Friday, 09 April 2010 13:21

Fish Legal appalled by water companies avoiding proper regulation of sewage discharges


Fish Legal, the legal arm of the Angling Trust, has reacted with dismay to the news that six water companies have won their appeal against the decision of Environment Agency (EA) to provide proper regulation for the thousands of unregulated Combined Sewage Overflows (CSOs) in England and Wales.

Fish Legal Fishing NewsOver twenty years ago, in 1989, at the time of water privatisation, the water companies were granted temporary consents for many thousands of discharges carrying storm sewage into English and Welsh rivers. This followed the discovery, immediately pre-privatisation, that vast numbers of these discharges had no legal consent.

At the time, it was quite clear that the granting of temporary consents was a quick fix designed to enable the Government of the day to sell the companies into private hands with no potential criminal liabilities. Under pressure from Fish Legal, the EA eventually decided, in April 2009, to impose a set of standard conditions on all those discharges in order to bring them into proper regulation.

However, the companies – which include United Utilities Water PLC, Severn Trent Water Ltd, Anglian Water Services Ltd, Yorkshire Water Services Ltd, Thames Water Utilities Ltd and Dwr Cymru Welsh Water – appealed the decision by the EA.

They argued at the appeal hearing that the new discharge consents were unlawful and would require expensive works to be carried out, putting them in a position where they might be prosecuted if there were any future breaches.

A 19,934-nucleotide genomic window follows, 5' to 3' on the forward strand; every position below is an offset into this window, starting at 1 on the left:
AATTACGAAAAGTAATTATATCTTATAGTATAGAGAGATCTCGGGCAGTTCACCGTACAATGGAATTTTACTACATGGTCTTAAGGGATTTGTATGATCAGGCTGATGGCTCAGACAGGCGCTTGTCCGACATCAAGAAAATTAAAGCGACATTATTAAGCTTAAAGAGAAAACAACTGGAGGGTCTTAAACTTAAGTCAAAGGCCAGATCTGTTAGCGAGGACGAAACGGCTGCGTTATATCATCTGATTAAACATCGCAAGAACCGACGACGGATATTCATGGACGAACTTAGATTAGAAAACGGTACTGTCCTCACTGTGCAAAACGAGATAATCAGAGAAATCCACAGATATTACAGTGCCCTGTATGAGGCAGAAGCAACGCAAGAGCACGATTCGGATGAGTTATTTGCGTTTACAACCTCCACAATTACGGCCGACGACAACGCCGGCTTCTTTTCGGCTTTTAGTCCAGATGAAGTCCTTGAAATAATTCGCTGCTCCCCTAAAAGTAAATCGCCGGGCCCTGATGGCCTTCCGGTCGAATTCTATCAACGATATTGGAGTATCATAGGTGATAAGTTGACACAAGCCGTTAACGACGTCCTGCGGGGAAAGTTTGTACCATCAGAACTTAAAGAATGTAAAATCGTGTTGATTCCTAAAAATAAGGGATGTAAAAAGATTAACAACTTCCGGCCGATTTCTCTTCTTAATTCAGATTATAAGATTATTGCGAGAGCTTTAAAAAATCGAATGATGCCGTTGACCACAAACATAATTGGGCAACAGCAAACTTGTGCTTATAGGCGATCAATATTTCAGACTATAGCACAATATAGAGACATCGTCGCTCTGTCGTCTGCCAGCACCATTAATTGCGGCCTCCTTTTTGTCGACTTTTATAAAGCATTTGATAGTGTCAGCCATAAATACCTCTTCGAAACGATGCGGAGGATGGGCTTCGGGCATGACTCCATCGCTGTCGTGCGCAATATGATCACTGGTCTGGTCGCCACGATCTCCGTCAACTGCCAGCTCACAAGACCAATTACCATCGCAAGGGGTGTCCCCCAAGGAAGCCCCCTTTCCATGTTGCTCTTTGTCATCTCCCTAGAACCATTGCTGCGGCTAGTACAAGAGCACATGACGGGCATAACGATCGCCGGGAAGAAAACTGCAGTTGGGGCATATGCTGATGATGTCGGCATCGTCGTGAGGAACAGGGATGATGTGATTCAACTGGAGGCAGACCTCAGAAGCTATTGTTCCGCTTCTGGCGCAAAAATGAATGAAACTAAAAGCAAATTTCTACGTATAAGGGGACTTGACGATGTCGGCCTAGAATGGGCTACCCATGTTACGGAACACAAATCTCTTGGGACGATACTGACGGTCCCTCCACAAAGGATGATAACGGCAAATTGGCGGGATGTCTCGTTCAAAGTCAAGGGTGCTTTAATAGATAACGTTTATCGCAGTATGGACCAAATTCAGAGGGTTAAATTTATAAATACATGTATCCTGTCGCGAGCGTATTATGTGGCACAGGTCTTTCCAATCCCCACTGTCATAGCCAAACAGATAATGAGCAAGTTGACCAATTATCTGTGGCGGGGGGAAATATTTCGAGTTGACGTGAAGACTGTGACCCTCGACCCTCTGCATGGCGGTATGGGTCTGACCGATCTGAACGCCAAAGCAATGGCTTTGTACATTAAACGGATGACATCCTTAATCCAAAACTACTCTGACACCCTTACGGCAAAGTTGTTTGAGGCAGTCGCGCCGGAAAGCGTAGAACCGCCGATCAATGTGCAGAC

The arguments between the companies and the EA centred on a set of conditions which would make it an offence, for instance, to cause a deterioration in the quality of water in rivers and lakes. Such conditions have now been omitted, leaving a consent which permits the lawful use of the CSOs except in the narrowest of circumstances.

Fish Legal – which had been invited to take part as an interested party at the hearing in support of the EA – argued that it had investigated pollutions in England caused by discharging CSOs and that the very basic terms of deemed consents had meant that the Agency had been unable to regulate or enforce despite the scale of the damage caused to the environment.

However, the Inspector has now decided in favour of the water companies, and has re-written the conditions to addresses the companies’ concerns. In the view of Fish Legal, the new wording allows the companies to pollute without fear of enforcement except in the most limited of circumstances.
Justin Neal, Head Solicitor at Fish Legal, commented:

“After several years of campaigning, the Fish Legal team were jubilant that the Agency had decided to do something about the thousands of deemed consents in England and Wales. Our view is that reasonable conditions in carefully worded consents could provide a solution. However, the water companies seem to see this as an issue where the environment takes second place. The consents resulting from the appeal make little difference to the present situation and it may be that we will be facing devastating pollutions in the future where the Agency will not be able to enforce.”

Mark Lloyd, Chief Executive of the Angling Trust and Fish Legal, said:

“Anglers are fed up with fishing in rivers where the trees are festooned with sanitary products and invertebrates and fish are killed or weakened by sewage pollution. This decision delays the restoration of rivers to good condition for the benefit of all wildlife and fisheries unacceptably. The appeal by the water companies is an outrageous dodge of their responsibilities to take care of our rivers and an unacceptable failure to honour the spirit of these consents, which were only intended as a temporary measure. We will continue to fight for clean waters.”

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